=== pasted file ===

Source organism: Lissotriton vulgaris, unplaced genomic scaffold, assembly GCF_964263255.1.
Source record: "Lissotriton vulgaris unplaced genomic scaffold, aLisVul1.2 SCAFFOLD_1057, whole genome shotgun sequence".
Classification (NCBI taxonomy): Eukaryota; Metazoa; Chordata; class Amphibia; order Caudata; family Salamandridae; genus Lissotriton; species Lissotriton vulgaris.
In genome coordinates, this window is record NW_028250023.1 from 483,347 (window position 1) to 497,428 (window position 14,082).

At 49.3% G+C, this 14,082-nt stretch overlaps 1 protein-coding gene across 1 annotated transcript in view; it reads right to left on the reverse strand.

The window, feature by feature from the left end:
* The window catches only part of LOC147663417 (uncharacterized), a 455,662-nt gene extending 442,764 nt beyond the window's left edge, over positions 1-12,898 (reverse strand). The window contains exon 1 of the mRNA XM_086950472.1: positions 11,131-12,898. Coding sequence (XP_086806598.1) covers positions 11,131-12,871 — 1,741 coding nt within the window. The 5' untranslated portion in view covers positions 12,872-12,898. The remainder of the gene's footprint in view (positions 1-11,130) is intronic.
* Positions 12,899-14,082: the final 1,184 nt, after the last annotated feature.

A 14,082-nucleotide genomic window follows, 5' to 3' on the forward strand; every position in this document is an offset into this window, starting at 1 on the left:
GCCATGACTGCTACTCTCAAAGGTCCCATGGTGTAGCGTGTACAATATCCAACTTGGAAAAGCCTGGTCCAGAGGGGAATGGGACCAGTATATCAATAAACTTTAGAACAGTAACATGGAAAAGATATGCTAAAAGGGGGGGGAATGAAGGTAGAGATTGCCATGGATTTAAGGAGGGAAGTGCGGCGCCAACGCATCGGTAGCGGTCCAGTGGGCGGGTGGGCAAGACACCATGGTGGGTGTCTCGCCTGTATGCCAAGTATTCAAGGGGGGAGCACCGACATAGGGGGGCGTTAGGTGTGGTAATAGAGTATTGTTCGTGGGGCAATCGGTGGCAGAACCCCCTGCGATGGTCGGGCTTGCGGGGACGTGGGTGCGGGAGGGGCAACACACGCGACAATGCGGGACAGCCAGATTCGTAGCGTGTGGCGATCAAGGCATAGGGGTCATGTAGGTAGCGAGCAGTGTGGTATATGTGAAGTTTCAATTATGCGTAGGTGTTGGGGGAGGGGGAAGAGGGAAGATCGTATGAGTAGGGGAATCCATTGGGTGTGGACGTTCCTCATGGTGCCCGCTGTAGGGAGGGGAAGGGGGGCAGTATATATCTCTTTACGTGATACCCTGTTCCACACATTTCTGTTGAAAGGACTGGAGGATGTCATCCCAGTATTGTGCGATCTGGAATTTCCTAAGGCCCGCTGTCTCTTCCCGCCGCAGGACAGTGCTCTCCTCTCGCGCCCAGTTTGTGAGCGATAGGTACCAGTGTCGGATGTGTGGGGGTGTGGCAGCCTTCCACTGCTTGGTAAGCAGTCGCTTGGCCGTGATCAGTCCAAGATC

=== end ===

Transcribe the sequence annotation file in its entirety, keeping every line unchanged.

Source organism: Lissotriton vulgaris, unplaced genomic scaffold, assembly GCF_964263255.1.
Source record: "Lissotriton vulgaris unplaced genomic scaffold, aLisVul1.2 SCAFFOLD_1057, whole genome shotgun sequence".
Classification (NCBI taxonomy): Eukaryota; Metazoa; Chordata; class Amphibia; order Caudata; family Salamandridae; genus Lissotriton; species Lissotriton vulgaris.
In genome coordinates, this window is record NW_028250023.1 from 483,347 (window position 1) to 497,428 (window position 14,082).

At 49.3% G+C, this 14,082-nt stretch overlaps 1 protein-coding gene across 1 annotated transcript in view; it reads right to left on the reverse strand.

The window, feature by feature from the left end:
* The window catches only part of LOC147663417 (uncharacterized), a 455,662-nt gene extending 442,764 nt beyond the window's left edge, over positions 1-12,898 (reverse strand). The window contains exon 1 of the mRNA XM_086950472.1: positions 11,131-12,898. Coding sequence (XP_086806598.1) covers positions 11,131-12,871 — 1,741 coding nt within the window. The 5' untranslated portion in view covers positions 12,872-12,898. The remainder of the gene's footprint in view (positions 1-11,130) is intronic.
* Positions 12,899-14,082: the final 1,184 nt, after the last annotated feature.

A 14,082-nucleotide genomic window follows, 5' to 3' on the forward strand; every position in this document is an offset into this window, starting at 1 on the left:
GCCATGACTGCTACTCTCAAAGGTCCCATGGTGTAGCGTGTACAATATCCAACTTGGAAAAGCCTGGTCCAGAGGGGAATGGGACCAGTATATCAATAAACTTTAGAACAGTAACATGGAAAAGATATGCTAAAAGGGGGGGGAATGAAGGTAGAGATTGCCATGGATTTAAGGAGGGAAGTGCGGCGCCAACGCATCGGTAGCGGTCCAGTGGGCGGGTGGGCAAGACACCATGGTGGGTGTCTCGCCTGTATGCCAAGTATTCAAGGGGGGAGCACCGACATAGGGGGGCGTTAGGTGTGGTAATAGAGTATTGTTCGTGGGGCAATCGGTGGCAGAACCCCCTGCGATGGTCGGGCTTGCGGGGACGTGGGTGCGGGAGGGGCAACACACGCGACAATGCGGGACAGCCAGATTCGTAGCGTGTGGCGATCAAGGCATAGGGGTCATGTAGGTAGCGAGCAGTGTGGTATATGTGAAGTTTCAATTATGCGTAGGTGTTGGGGGAGGGGGAAGAGGGAAGATCGTATGAGTAGGGGAATCCATTGGGTGTGGACGTTCCTCATGGTGCCCGCTGTAGGGAGGGGAAGGGGGGCAGTATATATCTCTTTACGTGATACCCTGTTCCACACATTTCTGTTGAAAGGACTGGAGGATGTCATCCCAGTATTGTGCGATCTGGAATTTCCTAAGGCCCGCTGTCTCTTCCCGCCGCAGGACAGTGCTCTCCTCTCGCGCCCAGTTTGTGAGCGATAGGTACCAGTGTCGGATGTGTGGGGGTGTGGCAGCCTTCCACTGCTTGGTAAGCAGTCGCTTGGCCGTGATCAGTCCAAGATC